She told me about an obituary she had just read in the paper that morning. Someone she knew had died in a car accident. She thought that might be easier, she said, quicker at least than the drawn out death she was experiencing now.

“Good point,” I joked lamely. “I’ll put my order in for a  quick and easy death like that someday.”

She smiled and whispered, “Yes but not until you’re really old.”

I nodded in agreement, chagrined at my own awkwardness, then grew solemn as tears began spilling down my cheeks. The fullness in my chest had reached a breaking point. Thanks to my four year-old little girl, I finally knew what had to be said. “Grandma, I am so sad that you’re sick,” I said. “I’m so, so sad. I don’t want you to die.”

My grandma wrapped her warm, soft arms around me, pulled me in closer and whispered, “Me too.”

I laid my head on her shoulder, my ear just inches from her mouth, so I could hear every faint word. I used to lay with my head on her chest, much like this, when I was little. She was so soft and pillowy. She always smelled of milk and sugar. I always felt so safe and so loved there, just like I felt suddenly safe and loved now.

“Mom told me that you’ve become really peaceful about everything,” I said, thinking back to a phone conversation that my mom and I had the week before. “Why is that? Why are you feeling so peaceful about it all now?”

My grandma paused, then whispered, “Well, I’ve done everything I wanted to do.” Then she nodded her head toward grandpa’s chair where he sat snoring with his mouth open and added, “and grandpa’s getting old now too, so it’s okay to go.”

She hesitated, then continued quietly, “Also, I feel people around me now.”

“Who?” I asked, suddenly alert.

“My mother,” she replied hoarsely. “I feel my mother a lot. Other people too. Close by. Here. With me.”

Perhaps it was the certainty of her voice or the calmness of her demeanor, but I somehow knew she was right. I had been blessed with a few spiritual experiences in my life, but there was one that came back to me now with all the intensity and emotion of the moment it occurred. I knew that our deceased loved ones were close. It made sense to me that she would feel them even closer now, now that she would soon be joining them on the other side.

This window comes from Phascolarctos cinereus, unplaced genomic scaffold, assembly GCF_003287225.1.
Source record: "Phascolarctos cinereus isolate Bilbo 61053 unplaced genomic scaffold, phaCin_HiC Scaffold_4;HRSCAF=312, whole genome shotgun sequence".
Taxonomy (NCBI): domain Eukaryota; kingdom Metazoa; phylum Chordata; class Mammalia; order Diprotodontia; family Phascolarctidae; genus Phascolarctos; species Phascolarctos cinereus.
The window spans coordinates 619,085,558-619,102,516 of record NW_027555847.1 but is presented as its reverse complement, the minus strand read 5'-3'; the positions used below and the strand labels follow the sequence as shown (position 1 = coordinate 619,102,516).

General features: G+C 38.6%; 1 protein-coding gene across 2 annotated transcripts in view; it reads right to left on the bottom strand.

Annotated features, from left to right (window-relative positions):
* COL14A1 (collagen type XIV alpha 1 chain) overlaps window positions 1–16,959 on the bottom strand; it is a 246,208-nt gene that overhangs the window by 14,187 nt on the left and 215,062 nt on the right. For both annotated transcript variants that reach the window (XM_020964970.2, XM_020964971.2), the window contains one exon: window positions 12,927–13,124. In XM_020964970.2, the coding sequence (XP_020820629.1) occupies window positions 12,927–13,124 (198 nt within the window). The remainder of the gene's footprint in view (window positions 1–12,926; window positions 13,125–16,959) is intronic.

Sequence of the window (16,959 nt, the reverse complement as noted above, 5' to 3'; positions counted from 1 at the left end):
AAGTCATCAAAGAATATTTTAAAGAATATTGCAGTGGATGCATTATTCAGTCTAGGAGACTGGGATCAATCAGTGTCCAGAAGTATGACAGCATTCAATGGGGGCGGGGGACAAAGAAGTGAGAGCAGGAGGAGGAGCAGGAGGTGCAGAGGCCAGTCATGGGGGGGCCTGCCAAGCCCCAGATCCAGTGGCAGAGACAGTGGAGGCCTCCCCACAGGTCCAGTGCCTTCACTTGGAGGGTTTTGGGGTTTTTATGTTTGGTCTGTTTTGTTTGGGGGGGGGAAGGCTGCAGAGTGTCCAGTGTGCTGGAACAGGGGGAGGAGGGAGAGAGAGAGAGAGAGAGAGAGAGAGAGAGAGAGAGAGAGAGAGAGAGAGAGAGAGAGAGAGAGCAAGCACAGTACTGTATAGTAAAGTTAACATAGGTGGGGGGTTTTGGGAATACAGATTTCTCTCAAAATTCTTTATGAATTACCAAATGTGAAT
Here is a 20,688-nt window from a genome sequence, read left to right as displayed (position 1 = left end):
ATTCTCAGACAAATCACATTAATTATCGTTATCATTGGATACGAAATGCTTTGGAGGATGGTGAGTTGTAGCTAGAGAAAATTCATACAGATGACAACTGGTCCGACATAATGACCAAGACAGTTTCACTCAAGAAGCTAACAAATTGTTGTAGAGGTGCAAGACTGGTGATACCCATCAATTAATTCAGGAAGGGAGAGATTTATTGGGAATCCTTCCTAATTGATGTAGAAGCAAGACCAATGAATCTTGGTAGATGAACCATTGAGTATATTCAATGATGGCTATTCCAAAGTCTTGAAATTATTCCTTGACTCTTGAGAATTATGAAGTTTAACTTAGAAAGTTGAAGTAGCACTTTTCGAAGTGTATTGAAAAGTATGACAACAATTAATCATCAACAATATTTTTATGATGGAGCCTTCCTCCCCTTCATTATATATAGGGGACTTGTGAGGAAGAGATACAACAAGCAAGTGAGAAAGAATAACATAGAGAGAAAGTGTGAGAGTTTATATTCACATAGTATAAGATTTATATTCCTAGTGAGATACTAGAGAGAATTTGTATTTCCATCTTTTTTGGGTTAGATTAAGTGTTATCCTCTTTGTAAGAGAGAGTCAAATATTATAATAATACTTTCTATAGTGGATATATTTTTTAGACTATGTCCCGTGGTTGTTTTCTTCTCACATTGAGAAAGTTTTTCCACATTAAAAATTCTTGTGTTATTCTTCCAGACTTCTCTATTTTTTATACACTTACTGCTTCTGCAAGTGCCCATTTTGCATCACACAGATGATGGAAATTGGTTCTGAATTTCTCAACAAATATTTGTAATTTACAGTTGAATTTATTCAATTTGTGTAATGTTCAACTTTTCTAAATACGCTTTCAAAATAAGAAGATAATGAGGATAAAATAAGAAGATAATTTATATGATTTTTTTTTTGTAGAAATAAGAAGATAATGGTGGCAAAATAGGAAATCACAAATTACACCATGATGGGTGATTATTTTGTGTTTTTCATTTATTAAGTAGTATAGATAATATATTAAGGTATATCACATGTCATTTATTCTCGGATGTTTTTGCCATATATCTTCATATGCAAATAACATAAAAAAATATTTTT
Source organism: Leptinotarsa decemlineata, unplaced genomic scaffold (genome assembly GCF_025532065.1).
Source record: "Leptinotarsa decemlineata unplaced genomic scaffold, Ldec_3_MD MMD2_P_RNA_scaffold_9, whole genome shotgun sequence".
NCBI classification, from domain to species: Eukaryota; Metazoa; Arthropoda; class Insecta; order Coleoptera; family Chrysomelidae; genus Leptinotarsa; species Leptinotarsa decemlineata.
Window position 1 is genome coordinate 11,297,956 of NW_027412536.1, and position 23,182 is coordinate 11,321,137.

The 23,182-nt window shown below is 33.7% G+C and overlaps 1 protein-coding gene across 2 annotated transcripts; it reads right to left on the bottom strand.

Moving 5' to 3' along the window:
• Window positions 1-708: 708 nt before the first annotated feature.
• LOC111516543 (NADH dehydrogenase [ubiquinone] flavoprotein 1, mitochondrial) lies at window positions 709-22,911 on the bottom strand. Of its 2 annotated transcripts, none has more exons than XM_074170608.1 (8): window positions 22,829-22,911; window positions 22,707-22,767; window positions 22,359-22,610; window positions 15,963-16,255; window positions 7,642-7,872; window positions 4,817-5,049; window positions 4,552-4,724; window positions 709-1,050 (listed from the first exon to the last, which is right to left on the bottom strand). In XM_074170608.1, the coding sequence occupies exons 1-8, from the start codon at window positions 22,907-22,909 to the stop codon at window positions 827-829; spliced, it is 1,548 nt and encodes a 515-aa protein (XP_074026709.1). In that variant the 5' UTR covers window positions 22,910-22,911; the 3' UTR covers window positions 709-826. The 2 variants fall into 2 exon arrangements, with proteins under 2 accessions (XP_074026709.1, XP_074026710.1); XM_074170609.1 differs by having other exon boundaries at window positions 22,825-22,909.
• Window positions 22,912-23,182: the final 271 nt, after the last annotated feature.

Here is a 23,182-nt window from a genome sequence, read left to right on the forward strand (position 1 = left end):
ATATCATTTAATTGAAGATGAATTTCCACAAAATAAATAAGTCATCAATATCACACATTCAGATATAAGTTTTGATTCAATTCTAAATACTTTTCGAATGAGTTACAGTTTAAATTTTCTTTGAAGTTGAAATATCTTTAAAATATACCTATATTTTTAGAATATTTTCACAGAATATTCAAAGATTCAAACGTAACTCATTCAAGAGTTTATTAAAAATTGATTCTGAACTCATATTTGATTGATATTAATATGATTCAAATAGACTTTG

I told my Grandma about that experience, the incredible yet ordinary morning when my first child was born and everything had transpired. “I know that someone is going to come collect you Grandma,” I whispered. “They’ll take care of you. It will be ok.”

“Yes,” she said quietly, simply.

“Maybe you could come get me when it’s my time to go,” I suggested quietly.

She smiled and whispered, “Yes, but not until you’re really old and ready.”

I laughed a little tear soaked chuckle. “Sounds good. If they want you to come get me any earlier, you tell them no and that they have to wait.”

She smiled again. She seemed to like the idea. We both believed we’d come together again and now we had a plan.

“I never thought about death until I was 21 years old,” she whispered.

“Really?” I asked, surprised. I’d thought of death nearly every day since I was six. But then again, that’s when my dad had died. If he hadn’t I may not have thought of it either.

She nodded. “That was when it seemed like everyone was dying. I realized that my children and grandchildren would all have to die someday too. That made me so sad.”

I nestled deeper into her shoulder, my grown up body hanging off the side of the chair. I inhaled her scent, absorbed her softness, gazed at her beautifully refined, familiar hands – hands that could bake anything, make anything, heal anything and gave the best back scratches I would ever have. I tried to soak her in deeply, greedily. I wanted it to last forever, to grab a hold of these last few quiet moments with her and pull back the long and rapidly disappearing thread of our lives together. But there was no pulling it back. Only the last few frayed inches remained.

 

This is the latest installment in my story. If you haven’t yet read the previous entries, click here to start at the beginning. Then continue to read each post in numerical order.